I’ll discuss this more as I gain more experience brewing, but I HAVE now tested My philosophy and successfully Created My own SCOBY starter culture without starter tea or a SCOBY, so it can be done and it is super simple! This means I also have ‘My own’ SCOBY, so the symbiotic culture of bacterial yeast is specifically engineered for My brewing process. There is no chance of any foreign bacteria from additional products floating around in My tea (like the yeasts Created from the second fermentation process from fruits which are not native to the tea leaves, for example, but could end up being part of One’s SCOBY culture if using a foreign SCOBY purchased online or derived from a purchased bottle of kombucha).
This is an excellent Way to get started and just to Give You an Idea how quickly this can be of tremendous benefit. I started with one bottle of GT’s Kombucha (couldn’t even find plain so I had to ‘suffer’ with flavoured), drank half the 480ml bottle and used the other half (one cup) to start two liters of kombucha as directed above. A week later I had two liters of kombucha, flavoured one liter for consumption and used the other liter to make two more gallons. All the while this was going on, I was also philosophizing on how to Create a SCOBY without starter mix or a SCOBY and had success yesterday!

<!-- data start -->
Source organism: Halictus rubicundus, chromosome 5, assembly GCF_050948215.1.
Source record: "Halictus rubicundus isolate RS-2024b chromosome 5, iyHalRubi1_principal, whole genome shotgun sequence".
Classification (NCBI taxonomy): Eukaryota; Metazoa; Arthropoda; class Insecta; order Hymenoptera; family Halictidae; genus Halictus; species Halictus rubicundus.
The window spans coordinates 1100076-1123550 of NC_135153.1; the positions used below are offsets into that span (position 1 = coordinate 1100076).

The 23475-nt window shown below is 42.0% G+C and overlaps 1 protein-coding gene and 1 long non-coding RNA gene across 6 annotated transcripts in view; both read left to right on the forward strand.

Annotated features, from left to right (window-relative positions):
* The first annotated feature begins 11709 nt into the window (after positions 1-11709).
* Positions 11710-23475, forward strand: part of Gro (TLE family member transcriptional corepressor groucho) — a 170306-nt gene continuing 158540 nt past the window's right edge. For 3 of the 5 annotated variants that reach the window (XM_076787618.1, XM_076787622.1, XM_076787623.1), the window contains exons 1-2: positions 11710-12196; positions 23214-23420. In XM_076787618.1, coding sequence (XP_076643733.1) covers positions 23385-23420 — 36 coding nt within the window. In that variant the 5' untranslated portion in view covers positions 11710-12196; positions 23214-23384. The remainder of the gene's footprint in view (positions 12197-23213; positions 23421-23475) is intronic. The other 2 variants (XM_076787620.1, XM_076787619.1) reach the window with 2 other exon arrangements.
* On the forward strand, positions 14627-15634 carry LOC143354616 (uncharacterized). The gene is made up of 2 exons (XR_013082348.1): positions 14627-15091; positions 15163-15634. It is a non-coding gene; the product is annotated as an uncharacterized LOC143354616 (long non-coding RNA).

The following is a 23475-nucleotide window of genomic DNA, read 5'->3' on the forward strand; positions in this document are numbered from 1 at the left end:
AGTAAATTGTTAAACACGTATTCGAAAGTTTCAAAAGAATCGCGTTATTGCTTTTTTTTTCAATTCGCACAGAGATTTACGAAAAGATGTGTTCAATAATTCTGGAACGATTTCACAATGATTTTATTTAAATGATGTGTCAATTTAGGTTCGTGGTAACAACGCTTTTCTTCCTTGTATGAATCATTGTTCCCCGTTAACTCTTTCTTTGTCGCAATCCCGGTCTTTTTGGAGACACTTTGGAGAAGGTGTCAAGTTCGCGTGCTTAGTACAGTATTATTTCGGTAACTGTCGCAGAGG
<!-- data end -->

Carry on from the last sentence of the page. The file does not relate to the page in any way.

I Will break the internet and the kombucha community’s belief in the coveted SCOBY in My next kombucha Post where I Will be tall King all about how to Create One’s own SCOBY starter for anything (yes, even for wine and beer making). Yeast is a species of Life kind of like a (Good) virus. There is a specific yeast for every type of organic matter because it is part of the decomposition process. This is why brewers sell various types of yeast for wine or beer, and the type of yeast makes a difference in the quality of product. Why would it be any different for brewing kombucha?
So stay tuned if You Wish to learn how to Create Your own wild yeast for ferment a Sean of any organic Matter whatsoever, as well as some of My second fermentation techniques and some of My favourite kombucha flavours so far (beetroot is still at the top for now, surprisingly Good!).
Love and Blessings,